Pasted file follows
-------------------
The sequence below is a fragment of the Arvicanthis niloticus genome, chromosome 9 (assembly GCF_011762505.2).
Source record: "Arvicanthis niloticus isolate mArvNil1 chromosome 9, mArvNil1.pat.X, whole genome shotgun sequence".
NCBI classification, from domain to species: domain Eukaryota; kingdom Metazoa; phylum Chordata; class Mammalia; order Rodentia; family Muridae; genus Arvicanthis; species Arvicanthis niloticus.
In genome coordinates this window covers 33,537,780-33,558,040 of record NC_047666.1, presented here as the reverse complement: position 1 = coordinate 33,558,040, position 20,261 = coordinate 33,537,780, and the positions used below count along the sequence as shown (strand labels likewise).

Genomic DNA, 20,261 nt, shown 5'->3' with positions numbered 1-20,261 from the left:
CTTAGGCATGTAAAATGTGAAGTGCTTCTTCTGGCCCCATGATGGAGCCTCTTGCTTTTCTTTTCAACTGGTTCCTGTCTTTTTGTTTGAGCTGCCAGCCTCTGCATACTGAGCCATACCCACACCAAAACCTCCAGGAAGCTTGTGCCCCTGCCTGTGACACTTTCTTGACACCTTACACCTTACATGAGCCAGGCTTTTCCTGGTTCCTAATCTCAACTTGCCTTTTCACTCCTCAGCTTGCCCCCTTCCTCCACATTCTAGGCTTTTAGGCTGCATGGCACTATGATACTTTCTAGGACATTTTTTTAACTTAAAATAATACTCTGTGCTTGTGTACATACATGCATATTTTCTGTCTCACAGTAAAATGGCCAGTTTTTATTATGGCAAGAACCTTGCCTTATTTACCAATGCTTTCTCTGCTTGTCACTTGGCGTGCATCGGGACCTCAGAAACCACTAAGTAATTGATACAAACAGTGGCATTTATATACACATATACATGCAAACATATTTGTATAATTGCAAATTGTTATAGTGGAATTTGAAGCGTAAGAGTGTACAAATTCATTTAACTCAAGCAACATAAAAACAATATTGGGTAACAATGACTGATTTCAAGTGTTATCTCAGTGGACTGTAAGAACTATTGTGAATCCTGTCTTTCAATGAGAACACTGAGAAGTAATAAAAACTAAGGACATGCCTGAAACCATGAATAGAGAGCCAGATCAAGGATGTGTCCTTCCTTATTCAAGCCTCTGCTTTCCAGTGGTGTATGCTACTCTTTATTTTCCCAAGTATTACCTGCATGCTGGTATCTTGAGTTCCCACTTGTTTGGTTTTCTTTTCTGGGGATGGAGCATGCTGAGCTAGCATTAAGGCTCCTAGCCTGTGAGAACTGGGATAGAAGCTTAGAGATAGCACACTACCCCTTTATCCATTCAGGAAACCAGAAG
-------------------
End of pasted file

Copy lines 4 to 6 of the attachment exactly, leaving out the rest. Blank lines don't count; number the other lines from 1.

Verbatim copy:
In genome coordinates this window covers 33,537,780-33,558,040 of record NC_047666.1, presented here as the reverse complement: position 1 = coordinate 33,558,040, position 20,261 = coordinate 33,537,780, and the positions used below count along the sequence as shown (strand labels likewise).

Genomic DNA, 20,261 nt, shown 5'->3' with positions numbered 1-20,261 from the left:
CTTAGGCATGTAAAATGTGAAGTGCTTCTTCTGGCCCCATGATGGAGCCTCTTGCTTTTCTTTTCAACTGGTTCCTGTCTTTTTGTTTGAGCTGCCAGCCTCTGCATACTGAGCCATACCCACACCAAAACCTCCAGGAAGCTTGTGCCCCTGCCTGTGACACTTTCTTGACACCTTACACCTTACATGAGCCAGGCTTTTCCTGGTTCCTAATCTCAACTTGCCTTTTCACTCCTCAGCTTGCCCCCTTCCTCCACATTCTAGGCTTTTAGGCTGCATGGCACTATGATACTTTCTAGGACATTTTTTTAACTTAAAATAATACTCTGTGCTTGTGTACATACATGCATATTTTCTGTCTCACAGTAAAATGGCCAGTTTTTATTATGGCAAGAACCTTGCCTTATTTACCAATGCTTTCTCTGCTTGTCACTTGGCGTGCATCGGGACCTCAGAAACCACTAAGTAATTGATACAAACAGTGGCATTTATATACACATATACATGCAAACATATTTGTATAATTGCAAATTGTTATAGTGGAATTTGAAGCGTAAGAGTGTACAAATTCATTTAACTCAAGCAACATAAAAACAATATTGGGTAACAATGACTGATTTCAAGTGTTATCTCAGTGGACTGTAAGAACTATTGTGAATCCTGTCTTTCAATGAGAACACTGAGAAGTAATAAAAACTAAGGACATGCCTGAAACCATGAATAGAGAGCCAGATCAAGGATGTGTCCTTCCTTATTCAAGCCTCTGCTTTCCAGTGGTGTATGCTACTCTTTATTTTCCCAAGTATTACCTGCATGCTGGTATCTTGAGTTCCCACTTGTTTGGTTTTCTTTTCTGGGGATGGAGCATGCTGAGCTAGCATTAAGGCTCCTAGCCTGTGAGAACTGGGATAGAAGCTTAGAGATAGCACACTACCCCTTTATCCATTCAGGAAACCAGAAG